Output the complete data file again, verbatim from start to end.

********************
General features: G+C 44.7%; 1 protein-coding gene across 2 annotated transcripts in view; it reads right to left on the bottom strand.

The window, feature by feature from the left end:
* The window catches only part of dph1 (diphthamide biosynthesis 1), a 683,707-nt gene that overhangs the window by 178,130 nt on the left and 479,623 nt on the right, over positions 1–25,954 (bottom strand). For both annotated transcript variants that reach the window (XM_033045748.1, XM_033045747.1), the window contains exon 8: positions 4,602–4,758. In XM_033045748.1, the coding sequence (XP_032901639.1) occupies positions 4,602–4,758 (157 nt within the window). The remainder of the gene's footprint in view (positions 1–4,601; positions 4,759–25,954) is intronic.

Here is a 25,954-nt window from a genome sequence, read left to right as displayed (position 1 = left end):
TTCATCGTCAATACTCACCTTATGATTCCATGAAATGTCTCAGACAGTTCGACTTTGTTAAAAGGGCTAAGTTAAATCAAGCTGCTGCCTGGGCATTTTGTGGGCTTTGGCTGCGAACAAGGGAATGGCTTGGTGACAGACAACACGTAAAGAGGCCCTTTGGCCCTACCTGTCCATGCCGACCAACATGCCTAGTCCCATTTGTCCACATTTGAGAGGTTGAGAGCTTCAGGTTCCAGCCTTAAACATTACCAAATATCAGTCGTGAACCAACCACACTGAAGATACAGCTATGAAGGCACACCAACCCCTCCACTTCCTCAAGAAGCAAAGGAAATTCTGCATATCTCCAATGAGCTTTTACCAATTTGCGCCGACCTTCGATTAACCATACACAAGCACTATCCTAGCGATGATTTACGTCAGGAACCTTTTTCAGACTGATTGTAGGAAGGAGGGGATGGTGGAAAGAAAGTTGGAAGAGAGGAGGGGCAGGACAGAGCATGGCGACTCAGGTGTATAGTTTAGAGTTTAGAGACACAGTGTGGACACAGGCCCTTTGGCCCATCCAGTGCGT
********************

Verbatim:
General features: G+C 44.7%; 1 protein-coding gene across 2 annotated transcripts in view; it reads right to left on the bottom strand.

The window, feature by feature from the left end:
* The window catches only part of dph1 (diphthamide biosynthesis 1), a 683,707-nt gene that overhangs the window by 178,130 nt on the left and 479,623 nt on the right, over positions 1–25,954 (bottom strand). For both annotated transcript variants that reach the window (XM_033045748.1, XM_033045747.1), the window contains exon 8: positions 4,602–4,758. In XM_033045748.1, the coding sequence (XP_032901639.1) occupies positions 4,602–4,758 (157 nt within the window). The remainder of the gene's footprint in view (positions 1–4,601; positions 4,759–25,954) is intronic.

Here is a 25,954-nt window from a genome sequence, read left to right as displayed (position 1 = left end):
TTCATCGTCAATACTCACCTTATGATTCCATGAAATGTCTCAGACAGTTCGACTTTGTTAAAAGGGCTAAGTTAAATCAAGCTGCTGCCTGGGCATTTTGTGGGCTTTGGCTGCGAACAAGGGAATGGCTTGGTGACAGACAACACGTAAAGAGGCCCTTTGGCCCTACCTGTCCATGCCGACCAACATGCCTAGTCCCATTTGTCCACATTTGAGAGGTTGAGAGCTTCAGGTTCCAGCCTTAAACATTACCAAATATCAGTCGTGAACCAACCACACTGAAGATACAGCTATGAAGGCACACCAACCCCTCCACTTCCTCAAGAAGCAAAGGAAATTCTGCATATCTCCAATGAGCTTTTACCAATTTGCGCCGACCTTCGATTAACCATACACAAGCACTATCCTAGCGATGATTTACGTCAGGAACCTTTTTCAGACTGATTGTAGGAAGGAGGGGATGGTGGAAAGAAAGTTGGAAGAGAGGAGGGGCAGGACAGAGCATGGCGACTCAGGTGTATAGTTTAGAGTTTAGAGACACAGTGTGGACACAGGCCCTTTGGCCCATCCAGTGCGT